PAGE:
Volume XX  N1           IKKF Newsletter              Spring 2003


     One early event in the history of karate has only recently come to light.  It involved the Kojushiku (Kogusuku) family of Kumemura.  The Kogushiku (originally "Sai" or "Cai" in Chinese, but known as the Kojo [or Kashiro in modern Japanese] ) have always been respected as one of Okinawa's premier martial families.  According to family records (kept secret until after World War II),  Kogushiku Shinpo was sent to China in 1665 by his father.  Shinpo, later known as Kogushiku Oyakata, is supposed to have studied martial arts at the court of the Chinese emperor Kang-hsi.  Kojo tradition has it that emperor Kang-hsi officially granted Kojo Shinpo permission to teach martial arts.  After returning to Okinawa, it is said that Shinpo taught these "fighting techniques" only to his family. This indicates that the practice of  te was not as widespread at that time as it would become by the next century.  Even after Kojo Shinpo, little is known of his art for apparently two generations.
     Kojo Kaho was a descendant of  Kojo Shinpo.  He was trustee of a family tradition in the Kume village area.  The story of this amazing martial arts family is seldom told and not widely known.  While records of these past events are scanty and incomplete, the modern Kojo have been able to piece together a record of their family's illustrious past.  Though much was destroyed in World War II, what we are left with still captures a powerful martial legacy. 
     The Kojo family martial art was first formalized by Kojo Peichin (Lord Kojo).  Kojo Peichin was known as "Seijin Tanme", or "Warrior Saint", and was an earlier descendant of Kojo Shinpo.  Kojo Peichin combined Kojo "
Kumiuchi" or "fighting techniques", a term somewhat similar to kenpo, with Chinese Tode and formally created the "Kojo-ryu Bujutsu" (Kojo-style martial art).  Kojo Peichin was a well known martial artist in his day, but much of his Kojo-ryu was supposedly restricted to family members. He was one of Shuri Castle's chief guards, which was evidently a known Kojo family tradition.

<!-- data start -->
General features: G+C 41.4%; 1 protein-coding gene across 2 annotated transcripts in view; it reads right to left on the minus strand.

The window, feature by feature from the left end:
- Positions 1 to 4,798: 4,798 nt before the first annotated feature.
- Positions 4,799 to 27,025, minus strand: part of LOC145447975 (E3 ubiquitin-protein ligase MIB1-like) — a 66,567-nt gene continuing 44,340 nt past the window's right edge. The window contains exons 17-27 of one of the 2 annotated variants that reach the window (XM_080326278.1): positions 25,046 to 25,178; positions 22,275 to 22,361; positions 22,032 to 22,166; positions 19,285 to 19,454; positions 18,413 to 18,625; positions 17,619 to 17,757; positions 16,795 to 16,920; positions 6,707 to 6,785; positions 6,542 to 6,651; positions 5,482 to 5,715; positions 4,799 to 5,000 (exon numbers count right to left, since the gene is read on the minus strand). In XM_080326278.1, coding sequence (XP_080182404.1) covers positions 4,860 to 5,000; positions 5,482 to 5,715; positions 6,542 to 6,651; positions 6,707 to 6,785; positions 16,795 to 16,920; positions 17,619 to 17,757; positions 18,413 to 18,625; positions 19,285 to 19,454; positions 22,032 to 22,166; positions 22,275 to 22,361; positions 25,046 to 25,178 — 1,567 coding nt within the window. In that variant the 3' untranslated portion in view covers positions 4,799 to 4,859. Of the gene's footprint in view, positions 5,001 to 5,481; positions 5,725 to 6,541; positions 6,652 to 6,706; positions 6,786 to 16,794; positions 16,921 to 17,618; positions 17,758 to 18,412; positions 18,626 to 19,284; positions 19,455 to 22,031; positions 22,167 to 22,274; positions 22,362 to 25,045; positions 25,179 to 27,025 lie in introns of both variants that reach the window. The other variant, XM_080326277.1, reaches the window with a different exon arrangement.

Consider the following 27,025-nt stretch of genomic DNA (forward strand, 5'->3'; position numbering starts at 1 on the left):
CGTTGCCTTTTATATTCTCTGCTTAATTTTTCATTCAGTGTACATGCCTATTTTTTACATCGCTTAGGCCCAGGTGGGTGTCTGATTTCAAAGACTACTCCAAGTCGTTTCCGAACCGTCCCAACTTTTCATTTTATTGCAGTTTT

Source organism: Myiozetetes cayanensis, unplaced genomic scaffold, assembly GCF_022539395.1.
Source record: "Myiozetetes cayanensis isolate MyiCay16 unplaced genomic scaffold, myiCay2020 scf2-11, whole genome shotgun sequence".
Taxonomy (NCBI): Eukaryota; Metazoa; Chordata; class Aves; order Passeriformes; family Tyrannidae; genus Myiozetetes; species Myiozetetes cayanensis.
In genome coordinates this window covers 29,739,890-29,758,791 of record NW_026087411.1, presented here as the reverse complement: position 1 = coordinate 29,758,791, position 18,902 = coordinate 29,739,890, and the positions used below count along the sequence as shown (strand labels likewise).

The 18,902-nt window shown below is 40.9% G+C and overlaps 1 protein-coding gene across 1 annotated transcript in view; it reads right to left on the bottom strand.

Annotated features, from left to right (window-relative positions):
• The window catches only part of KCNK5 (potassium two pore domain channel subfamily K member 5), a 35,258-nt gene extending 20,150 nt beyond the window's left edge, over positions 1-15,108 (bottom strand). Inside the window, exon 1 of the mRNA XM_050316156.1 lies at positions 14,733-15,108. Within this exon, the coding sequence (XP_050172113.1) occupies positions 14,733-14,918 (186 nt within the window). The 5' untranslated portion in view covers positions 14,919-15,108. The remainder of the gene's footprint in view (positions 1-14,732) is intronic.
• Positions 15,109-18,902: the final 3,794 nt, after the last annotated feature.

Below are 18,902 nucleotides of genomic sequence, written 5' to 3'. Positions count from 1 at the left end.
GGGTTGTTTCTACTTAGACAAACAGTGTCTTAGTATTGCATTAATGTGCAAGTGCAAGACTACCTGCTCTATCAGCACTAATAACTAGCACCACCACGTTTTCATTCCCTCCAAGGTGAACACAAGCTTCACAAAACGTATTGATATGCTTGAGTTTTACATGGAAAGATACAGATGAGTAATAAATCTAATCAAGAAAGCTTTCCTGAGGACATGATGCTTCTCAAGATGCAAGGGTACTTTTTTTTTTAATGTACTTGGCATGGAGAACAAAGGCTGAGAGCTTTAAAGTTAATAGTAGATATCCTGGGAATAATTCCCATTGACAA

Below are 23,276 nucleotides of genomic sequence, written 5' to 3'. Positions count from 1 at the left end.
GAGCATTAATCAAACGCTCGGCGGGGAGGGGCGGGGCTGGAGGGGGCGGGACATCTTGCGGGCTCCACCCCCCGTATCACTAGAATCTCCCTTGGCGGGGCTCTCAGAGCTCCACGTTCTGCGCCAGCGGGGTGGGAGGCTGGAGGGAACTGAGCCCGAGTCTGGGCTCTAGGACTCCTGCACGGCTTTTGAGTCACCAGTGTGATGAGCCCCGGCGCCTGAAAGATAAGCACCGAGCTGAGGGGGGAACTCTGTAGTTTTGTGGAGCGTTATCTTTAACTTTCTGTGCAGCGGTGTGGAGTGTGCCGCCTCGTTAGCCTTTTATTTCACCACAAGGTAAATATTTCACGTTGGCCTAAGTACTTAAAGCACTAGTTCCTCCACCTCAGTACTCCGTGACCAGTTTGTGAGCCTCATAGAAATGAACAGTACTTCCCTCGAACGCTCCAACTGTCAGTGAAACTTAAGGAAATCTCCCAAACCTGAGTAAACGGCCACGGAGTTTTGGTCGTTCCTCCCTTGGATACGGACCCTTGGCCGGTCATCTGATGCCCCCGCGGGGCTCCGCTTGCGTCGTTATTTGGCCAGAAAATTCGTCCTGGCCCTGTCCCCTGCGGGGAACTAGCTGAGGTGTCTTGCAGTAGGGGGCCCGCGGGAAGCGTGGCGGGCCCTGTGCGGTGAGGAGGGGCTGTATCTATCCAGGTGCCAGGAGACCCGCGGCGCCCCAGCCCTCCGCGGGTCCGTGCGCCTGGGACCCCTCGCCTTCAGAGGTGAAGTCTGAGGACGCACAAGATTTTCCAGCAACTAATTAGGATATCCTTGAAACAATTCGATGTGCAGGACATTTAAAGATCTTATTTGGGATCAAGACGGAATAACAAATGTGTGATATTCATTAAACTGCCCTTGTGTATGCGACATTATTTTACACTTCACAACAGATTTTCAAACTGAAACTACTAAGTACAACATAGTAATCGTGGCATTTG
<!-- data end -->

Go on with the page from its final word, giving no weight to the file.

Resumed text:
What is formally known as the Second Generation Kojo-ryu, is representated by Kojo Sai Shoei (1816-1906).  He was an expert in weapons.  In fact Sai Shoei was not even interested in
tode until later in his life.  He was a master of such applied martial arts as Tsue-jutsu (the walking cane), Tanto-jutsu (knife), and Bo (long staff).  He was the originator of Kojo-ryu Bojutsu.  Sai Shoei later developed excellent tode skills and was known as very adept in a Jujutsu-like art that included falling, rolling and throwing techniques.
     Sai Shoei's son, Kojo Ise (1832-1891), followed in his

father's footsteps as a martial artist.  At age 16, Ise accompanied his father to China where they studied under Iwah.  In China, Ise studied  both Confucianism and martial arts.  He became skillful with the Chinese spear and an expert in archery.  Kojo Ise did not return to Okinawa until he was thirty six years old.  He is remembered as a
meijin, or master.
     The next, or Fourth Generation, brings us to Kojo Kaho.  It seems that Kaho left Okinawa with Iwah and eventually established a martial arts school in China in 1874.  The Kojo Fuzhou Dojo became a center for many Okinawans passing through Fuzhou.  It was also known as the "
Cai" dojo, after the Chinese pronunciation of Kojo.  Its founder, Kojo Kaho, was one of the few people from Okinawa ever to become a teacher to the Chinese.  Probably the most famous of the Kojos, Kaho was also a translator for the Ryukyuan government and an expert calligrapher.
     Up to this time, the Kojo family martial art was handed down from one family member to the next.  It was supposedly not taught to others outside the family.  However, to consider the Kojo as isolated would be inaccurate.  Within the martial arts community, they were well known.  Some people must have been exposed to their teachings as they interacted with others on the island.  Eventually the Kojo-ryu would be opened officially to others.
     The family art of Kojo-ryu may represent old "Uchinandi", or Okinawa-te, in unadulterated form.  It is an indigenous method of karate, related culturally to all the other so-called "modern styles".  While the Kojo-ryu's unique kata emulate postures taken from various real and mythological animals, the basic techniques are recognizable as ballistic, power karate.  This should not be surprising, since the Kojo learned from the same Chinese sources as many other Okinawans.  The stances and fundamentals are not so very different from other styles. 
     Kojo-ryu uses three "white animal" kata: 
Hakutsuru (white crane),  Hakuryu (white dragon), and Hako (white tiger).  The other three kata:  Ten no Kata (heaven), Ku no Kata or Sora no Kata (sky), and Chi no Kata (earth) incorporate postures (kamae) inspired by the animals and positions of the Chinese zodiac.  According to Yakaya Takaya, a modern Shorin-ryu and White Crane teacher on Okinawa who studied in the Kojo school in the 1960's, the six kata were actually listed in the Kojo syllabus as :  Hakutsuru-ken, Hakuryu-ken, Hako-ken, Tenkan-ken, Kukan-ken and Chikan-ken.
from Unante  by John Sells


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